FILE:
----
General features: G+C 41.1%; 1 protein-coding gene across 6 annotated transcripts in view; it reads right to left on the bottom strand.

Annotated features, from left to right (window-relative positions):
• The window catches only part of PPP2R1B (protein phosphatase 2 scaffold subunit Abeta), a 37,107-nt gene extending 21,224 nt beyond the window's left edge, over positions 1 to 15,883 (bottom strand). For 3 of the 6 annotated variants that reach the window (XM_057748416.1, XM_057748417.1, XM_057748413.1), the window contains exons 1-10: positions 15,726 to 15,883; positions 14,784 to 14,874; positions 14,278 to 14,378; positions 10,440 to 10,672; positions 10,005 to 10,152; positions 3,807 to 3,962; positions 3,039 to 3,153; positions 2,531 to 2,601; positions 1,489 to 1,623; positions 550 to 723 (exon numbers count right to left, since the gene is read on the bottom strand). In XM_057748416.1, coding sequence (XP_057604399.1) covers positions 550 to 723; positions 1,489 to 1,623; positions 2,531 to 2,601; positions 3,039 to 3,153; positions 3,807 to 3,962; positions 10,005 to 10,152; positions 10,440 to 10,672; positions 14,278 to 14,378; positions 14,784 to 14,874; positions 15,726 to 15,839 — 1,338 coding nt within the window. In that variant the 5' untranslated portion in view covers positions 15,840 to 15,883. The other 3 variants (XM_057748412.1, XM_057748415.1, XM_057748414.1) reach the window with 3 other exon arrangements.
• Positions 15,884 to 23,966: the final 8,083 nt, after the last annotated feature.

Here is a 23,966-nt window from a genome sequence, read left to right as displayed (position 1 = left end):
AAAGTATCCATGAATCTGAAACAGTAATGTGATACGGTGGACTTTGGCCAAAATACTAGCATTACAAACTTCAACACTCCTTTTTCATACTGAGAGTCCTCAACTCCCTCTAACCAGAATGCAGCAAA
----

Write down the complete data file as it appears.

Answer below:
General features: G+C 41.1%; 1 protein-coding gene across 6 annotated transcripts in view; it reads right to left on the bottom strand.

Annotated features, from left to right (window-relative positions):
• The window catches only part of PPP2R1B (protein phosphatase 2 scaffold subunit Abeta), a 37,107-nt gene extending 21,224 nt beyond the window's left edge, over positions 1 to 15,883 (bottom strand). For 3 of the 6 annotated variants that reach the window (XM_057748416.1, XM_057748417.1, XM_057748413.1), the window contains exons 1-10: positions 15,726 to 15,883; positions 14,784 to 14,874; positions 14,278 to 14,378; positions 10,440 to 10,672; positions 10,005 to 10,152; positions 3,807 to 3,962; positions 3,039 to 3,153; positions 2,531 to 2,601; positions 1,489 to 1,623; positions 550 to 723 (exon numbers count right to left, since the gene is read on the bottom strand). In XM_057748416.1, coding sequence (XP_057604399.1) covers positions 550 to 723; positions 1,489 to 1,623; positions 2,531 to 2,601; positions 3,039 to 3,153; positions 3,807 to 3,962; positions 10,005 to 10,152; positions 10,440 to 10,672; positions 14,278 to 14,378; positions 14,784 to 14,874; positions 15,726 to 15,839 — 1,338 coding nt within the window. In that variant the 5' untranslated portion in view covers positions 15,840 to 15,883. The other 3 variants (XM_057748412.1, XM_057748415.1, XM_057748414.1) reach the window with 3 other exon arrangements.
• Positions 15,884 to 23,966: the final 8,083 nt, after the last annotated feature.

Here is a 23,966-nt window from a genome sequence, read left to right as displayed (position 1 = left end):
AAAGTATCCATGAATCTGAAACAGTAATGTGATACGGTGGACTTTGGCCAAAATACTAGCATTACAAACTTCAACACTCCTTTTTCATACTGAGAGTCCTCAACTCCCTCTAACCAGAATGCAGCAAA